the deacon mystery (part four)

This story started here.

My employer sat at her desk and brought the meeting to order.

“First item on the agenda,” she said, slowly filling her pipe. “We need to address the coffee situation.”

I nodded. She really wanted a cup of coffee (as did I, I confess), and we had no easy way to get any. I could have gone out and got coffee for us, and on other nights I had done just that, but we needed to figure out what kind of danger we might face if either of us went outside at that moment.

We needed to buy a coffee machine. We agreed on that.

I had pulled down the window shade as soon as we’d entered the room, of course, but I found myself glancing at it from time to time, wondering what, if anything, might be going on outside. I didn’t hear any sounds, but of course one feature of the evening so far had been a very quiet car.

“Moving on,” she said. “I cede the floor to you.” She glanced at the window shade as she fired up her lighter.

“Three things,” I said. “One: The incident on Pine Street. We need to assess that as fully as we can. Two: The incident on the porch. The woman who was sitting there, whoever she was and whatever she was doing there, and whoever threw a knife at her.”

“Unless she staged that herself.”

“Unless she staged that herself, yes. And, three, to be blunt–”

She nodded impatiently. “Yes, I had a… disagreement at the book sale, while you were chatting with Jo and Phyllis and so on. When I… Anyway, and you think that I may have annoyed somebody to the point that he decided to seek, or at least threaten, retribution?”

She shrugged and drew slowly on her pipe. “My knee-jerk reaction is to say no, but we need to thrash it out and figure out if I’m right about that.”

I nodded. “I listed it third, but I think we should start with that, since it came first.”

“Cause — possible cause — before possible effect. That makes sense. As you did observe, I had a spirited epistemological debate with Dr. Deacon, which was quite enjoyable, and then he introduced me to his younger brother, Fred.

“Dr. Deacon moved away at that point, and Fred Deacon immediately… buttonholed me I believe is the term.” She considered and discarded the idea of pausing to speculate on the origin and history of the verb “to buttonhole.”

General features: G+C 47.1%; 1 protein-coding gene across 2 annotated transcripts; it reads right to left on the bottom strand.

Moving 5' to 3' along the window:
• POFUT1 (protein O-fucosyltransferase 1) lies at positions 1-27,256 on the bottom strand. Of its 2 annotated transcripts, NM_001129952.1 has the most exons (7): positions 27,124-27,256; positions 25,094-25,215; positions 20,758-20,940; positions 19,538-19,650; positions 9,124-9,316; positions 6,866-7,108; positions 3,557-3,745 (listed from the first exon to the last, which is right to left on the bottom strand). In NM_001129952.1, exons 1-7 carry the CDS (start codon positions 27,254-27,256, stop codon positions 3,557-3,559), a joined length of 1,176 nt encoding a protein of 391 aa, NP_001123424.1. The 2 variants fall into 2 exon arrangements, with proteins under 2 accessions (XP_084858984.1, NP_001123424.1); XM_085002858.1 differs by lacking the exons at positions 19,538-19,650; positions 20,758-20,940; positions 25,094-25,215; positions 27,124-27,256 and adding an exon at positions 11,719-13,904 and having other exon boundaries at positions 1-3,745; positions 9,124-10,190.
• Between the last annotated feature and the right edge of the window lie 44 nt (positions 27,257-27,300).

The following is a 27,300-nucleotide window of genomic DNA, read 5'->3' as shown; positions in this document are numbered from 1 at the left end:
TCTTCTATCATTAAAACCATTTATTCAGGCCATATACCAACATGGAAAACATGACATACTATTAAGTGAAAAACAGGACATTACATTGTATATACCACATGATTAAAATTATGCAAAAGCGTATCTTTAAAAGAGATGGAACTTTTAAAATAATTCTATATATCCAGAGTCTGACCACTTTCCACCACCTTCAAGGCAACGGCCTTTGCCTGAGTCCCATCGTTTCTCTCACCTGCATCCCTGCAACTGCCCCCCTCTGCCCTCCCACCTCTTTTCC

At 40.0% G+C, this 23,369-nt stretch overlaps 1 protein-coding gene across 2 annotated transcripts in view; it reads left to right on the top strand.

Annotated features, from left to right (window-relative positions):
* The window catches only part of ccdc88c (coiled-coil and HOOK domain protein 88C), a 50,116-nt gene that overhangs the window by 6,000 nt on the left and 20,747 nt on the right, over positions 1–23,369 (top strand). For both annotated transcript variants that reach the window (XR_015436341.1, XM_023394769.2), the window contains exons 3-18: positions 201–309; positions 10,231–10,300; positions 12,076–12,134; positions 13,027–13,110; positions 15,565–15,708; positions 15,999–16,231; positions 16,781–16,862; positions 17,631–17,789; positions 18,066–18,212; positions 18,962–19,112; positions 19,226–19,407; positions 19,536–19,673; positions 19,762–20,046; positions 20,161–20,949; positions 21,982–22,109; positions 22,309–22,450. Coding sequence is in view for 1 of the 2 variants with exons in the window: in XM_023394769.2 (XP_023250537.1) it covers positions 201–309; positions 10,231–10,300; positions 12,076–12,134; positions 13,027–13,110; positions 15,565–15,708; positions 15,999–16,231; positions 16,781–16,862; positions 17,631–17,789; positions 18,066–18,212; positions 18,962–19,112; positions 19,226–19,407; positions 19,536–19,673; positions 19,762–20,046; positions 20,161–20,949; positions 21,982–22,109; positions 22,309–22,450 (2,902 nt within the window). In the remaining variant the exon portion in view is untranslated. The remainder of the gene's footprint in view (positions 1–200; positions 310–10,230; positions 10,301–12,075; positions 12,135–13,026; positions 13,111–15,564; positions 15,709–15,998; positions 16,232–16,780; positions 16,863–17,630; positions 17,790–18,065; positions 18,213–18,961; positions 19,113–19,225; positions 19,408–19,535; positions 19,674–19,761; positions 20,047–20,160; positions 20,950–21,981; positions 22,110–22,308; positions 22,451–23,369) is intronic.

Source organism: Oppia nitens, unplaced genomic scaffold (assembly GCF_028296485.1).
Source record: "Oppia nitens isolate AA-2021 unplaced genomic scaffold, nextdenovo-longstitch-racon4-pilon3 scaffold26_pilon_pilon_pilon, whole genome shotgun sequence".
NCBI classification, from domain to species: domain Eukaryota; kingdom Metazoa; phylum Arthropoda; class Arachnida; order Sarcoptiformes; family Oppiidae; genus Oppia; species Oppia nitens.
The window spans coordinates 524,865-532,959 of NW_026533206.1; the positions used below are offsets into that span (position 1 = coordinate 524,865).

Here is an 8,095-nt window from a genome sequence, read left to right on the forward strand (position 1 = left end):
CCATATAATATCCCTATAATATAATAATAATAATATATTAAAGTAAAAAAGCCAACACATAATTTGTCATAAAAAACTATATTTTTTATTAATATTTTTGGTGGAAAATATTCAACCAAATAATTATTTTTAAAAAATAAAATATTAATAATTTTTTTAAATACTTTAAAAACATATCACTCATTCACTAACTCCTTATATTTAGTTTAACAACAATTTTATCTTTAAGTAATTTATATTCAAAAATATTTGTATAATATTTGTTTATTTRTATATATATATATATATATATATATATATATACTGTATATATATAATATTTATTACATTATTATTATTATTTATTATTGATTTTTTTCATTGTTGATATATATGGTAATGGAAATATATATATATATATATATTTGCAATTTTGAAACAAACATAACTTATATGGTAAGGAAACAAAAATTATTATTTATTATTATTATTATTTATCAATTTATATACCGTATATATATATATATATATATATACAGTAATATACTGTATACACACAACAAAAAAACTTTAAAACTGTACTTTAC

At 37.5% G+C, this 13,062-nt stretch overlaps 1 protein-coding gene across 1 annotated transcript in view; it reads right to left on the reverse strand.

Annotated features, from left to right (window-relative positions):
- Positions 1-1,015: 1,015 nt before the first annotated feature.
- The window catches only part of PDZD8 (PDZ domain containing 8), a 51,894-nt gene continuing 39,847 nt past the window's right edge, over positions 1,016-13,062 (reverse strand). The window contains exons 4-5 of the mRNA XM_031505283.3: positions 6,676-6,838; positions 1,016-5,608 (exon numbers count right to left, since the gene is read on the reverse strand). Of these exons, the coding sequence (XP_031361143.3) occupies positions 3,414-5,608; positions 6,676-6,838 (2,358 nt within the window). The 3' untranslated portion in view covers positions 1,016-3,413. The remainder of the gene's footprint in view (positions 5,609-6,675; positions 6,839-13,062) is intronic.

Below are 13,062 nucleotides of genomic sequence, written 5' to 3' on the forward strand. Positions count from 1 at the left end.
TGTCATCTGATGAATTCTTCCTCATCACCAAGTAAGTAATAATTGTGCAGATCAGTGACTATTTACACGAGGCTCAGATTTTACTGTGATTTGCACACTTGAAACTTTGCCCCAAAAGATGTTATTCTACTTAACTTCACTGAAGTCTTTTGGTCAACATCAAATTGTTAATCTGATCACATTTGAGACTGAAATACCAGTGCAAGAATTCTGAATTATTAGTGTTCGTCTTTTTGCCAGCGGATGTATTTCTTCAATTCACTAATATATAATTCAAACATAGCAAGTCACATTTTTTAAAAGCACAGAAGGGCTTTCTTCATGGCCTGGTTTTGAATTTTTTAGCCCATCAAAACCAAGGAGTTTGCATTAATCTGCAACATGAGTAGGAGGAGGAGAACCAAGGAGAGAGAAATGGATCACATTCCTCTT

“His daughter, he said, had vanished, very suddenly, at the same time that a large sum of cash went missing. He wanted to hire me.”

“To find the daughter, or the money?”

She shook her head — almost a shiver. “I have no idea, nor do I want to know. He offered to pay me, I started to decline his offer, he interrupted me in order to suggest that he might offer me even more money. He actually seemed to be about to pull out his wallet right then and there, so I turned my back on him and walked away.”

She puffed thoughtfully on her pipe.

“First of all,” she said firmly, “I want to put aside, at least for the moment, the idea that Fred Deacon, rejected by me, perhaps somewhat rudely, decided to threaten or injure me. He is, I gather, quite well off, and prosperous people, the law-abiding ones anyway, when their initial offer of money is rejected, almost always react to this by offering more. They may move to some sort of Plan B later on, but their first instinct is to view rejection as a bargaining tactic.”

I nodded. “That’s a generalization, of course, but it’s a good one. At least for the moment, as you say.”

“Shall we start with the knife, the woman, or the knife thrower?”

“The knife is the most solid of the three — let’s start with that.”

I took it from my jacket pocket, still wrapped in the handkerchief I’d used to pull it from the door jamb, and I handed both items to her.

She was careful not to handle the knife directly, of course. She sometimes acted disdainful about physical clues like fingerprints, but she didn’t want her prints on a weapon unless she knew exactly where it had come from and who it had belonged to.

She studied the knife, but I knew she had seen the word on the haft right away.

“The interesting thing — or at least one interesting thing — is that it was etched into the wood some time ago. That’s easy to see. So, the knife was not modified just to deliver this message.”

“If it was a message, do you think it was a message to you, or to the woman on the porch?”

“How close would it have passed to the woman’s body?”

I squinted, trying to remember the exact details of a scene I’d been looking at, at a moment when my focus — the focus of my mind and my ears, at least — had been on the tap of my employer’s cane on the sidewalk behind me.

“The knife thrower was probably on the far side of the laundromat — that’s why we didn’t see him, or her. So, the knife…” I shrugged. “I don’t know. I’ll look at the scene tomorrow morning, in the daylight, and see if there’s anything I can figure out. And, you know, look for footprints and so on.” I took the plunge. “And maybe try to figure out who the woman was — the woman who was waiting on our porch, presumably for us.”

Then we both waited for a moment, to see what I would say next. I decided to remain silent about the fact that I thought I had recognized the woman, and I was fairly certain that I hadn’t been the only one.

 
To be continued…

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